Pan-European bank and financial market regulators called on Friday for a reduction in banks' influence on the Euribor rate-setting process and more regular checks to ensure the figures weren't manipulated. The European Banking Authority (EBA) and European Securities and Markets Authority (ESMA) released an 11-point plan to improve the Euribor bank-to-bank lending rate and prevent a repeat of the price fixing scandal that has engulfed such benchmarks.
Euribor and its larger counterpart Libor are Europe's key gauges of how much banks pay to borrow from their peers and are used to set the prices of swathes of financial products, from some mortgages to more complex derivatives.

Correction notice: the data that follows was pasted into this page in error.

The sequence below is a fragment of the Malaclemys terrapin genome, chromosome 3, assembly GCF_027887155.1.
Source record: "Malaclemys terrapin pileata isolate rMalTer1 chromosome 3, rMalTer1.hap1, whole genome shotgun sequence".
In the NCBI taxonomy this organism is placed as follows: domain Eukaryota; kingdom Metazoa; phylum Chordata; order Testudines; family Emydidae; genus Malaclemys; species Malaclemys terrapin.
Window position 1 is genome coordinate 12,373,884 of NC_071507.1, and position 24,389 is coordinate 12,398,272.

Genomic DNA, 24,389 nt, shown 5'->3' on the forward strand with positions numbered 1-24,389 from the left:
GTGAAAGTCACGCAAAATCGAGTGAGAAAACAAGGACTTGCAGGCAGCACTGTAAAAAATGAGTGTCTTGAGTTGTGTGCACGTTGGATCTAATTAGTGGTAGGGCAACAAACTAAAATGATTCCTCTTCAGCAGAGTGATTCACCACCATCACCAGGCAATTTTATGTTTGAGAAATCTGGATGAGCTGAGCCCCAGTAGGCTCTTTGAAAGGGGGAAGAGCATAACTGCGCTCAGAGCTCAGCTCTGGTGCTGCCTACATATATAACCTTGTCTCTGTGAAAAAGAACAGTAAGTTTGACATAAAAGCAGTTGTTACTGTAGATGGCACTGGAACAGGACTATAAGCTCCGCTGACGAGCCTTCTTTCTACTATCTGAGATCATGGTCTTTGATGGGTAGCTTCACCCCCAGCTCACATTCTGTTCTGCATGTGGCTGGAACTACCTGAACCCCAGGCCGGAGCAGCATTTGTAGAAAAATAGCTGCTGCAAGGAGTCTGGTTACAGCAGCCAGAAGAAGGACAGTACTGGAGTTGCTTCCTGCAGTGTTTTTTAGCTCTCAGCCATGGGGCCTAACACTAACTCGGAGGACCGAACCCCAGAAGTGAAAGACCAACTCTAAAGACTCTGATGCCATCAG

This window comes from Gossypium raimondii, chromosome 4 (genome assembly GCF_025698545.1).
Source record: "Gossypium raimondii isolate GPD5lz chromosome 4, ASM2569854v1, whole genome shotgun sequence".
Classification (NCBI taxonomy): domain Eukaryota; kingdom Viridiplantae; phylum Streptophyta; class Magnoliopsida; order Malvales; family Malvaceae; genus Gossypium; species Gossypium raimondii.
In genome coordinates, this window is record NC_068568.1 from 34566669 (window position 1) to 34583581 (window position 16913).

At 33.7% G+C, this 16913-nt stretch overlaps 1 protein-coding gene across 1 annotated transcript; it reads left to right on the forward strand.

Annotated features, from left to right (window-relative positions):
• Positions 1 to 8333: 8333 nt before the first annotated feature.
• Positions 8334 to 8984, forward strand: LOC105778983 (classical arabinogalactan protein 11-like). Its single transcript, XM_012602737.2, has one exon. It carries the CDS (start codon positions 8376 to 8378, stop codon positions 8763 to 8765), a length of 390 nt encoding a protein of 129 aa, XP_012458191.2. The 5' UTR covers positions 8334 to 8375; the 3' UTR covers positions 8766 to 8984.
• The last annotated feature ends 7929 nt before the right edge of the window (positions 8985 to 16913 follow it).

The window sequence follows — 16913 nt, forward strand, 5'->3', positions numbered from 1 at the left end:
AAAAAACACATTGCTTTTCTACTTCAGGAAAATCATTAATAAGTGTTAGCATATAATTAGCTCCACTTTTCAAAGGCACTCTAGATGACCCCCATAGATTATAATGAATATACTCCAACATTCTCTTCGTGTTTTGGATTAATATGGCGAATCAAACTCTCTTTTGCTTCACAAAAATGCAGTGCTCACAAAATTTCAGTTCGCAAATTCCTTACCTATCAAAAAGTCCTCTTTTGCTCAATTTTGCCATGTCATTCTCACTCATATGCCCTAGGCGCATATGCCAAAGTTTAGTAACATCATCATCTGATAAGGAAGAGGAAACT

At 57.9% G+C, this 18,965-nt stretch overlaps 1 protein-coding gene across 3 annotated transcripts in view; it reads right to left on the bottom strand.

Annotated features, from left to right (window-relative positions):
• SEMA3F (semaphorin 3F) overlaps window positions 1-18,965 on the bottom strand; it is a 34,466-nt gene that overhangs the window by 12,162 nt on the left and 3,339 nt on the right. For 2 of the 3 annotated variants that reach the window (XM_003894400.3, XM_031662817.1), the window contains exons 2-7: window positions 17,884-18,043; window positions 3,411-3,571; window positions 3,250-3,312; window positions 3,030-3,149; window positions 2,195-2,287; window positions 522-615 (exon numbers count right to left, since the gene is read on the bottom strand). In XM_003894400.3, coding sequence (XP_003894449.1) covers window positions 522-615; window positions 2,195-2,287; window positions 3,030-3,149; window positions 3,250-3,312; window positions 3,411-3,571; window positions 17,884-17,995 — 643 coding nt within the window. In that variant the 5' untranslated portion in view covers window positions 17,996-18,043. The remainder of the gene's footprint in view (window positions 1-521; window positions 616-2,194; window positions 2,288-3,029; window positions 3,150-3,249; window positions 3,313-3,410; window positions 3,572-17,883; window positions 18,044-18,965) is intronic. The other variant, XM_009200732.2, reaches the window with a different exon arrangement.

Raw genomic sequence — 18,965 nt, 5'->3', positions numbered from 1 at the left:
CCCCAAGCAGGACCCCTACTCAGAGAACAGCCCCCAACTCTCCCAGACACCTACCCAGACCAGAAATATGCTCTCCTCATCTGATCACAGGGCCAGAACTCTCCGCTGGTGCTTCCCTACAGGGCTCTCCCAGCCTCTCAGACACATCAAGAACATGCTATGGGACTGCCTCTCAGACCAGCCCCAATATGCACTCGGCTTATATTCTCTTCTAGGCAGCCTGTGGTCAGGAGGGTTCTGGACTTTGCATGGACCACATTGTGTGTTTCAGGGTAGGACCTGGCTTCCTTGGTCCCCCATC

They also are a key indicator of financial market tension. When the financial crisis hit in 2008, interbank rates soared as trust between banks crumbled. The future of Euribor has been under scrutiny recently because of a string of pullouts by banks, including heavyweights Rabobank and Citi, looking to protect
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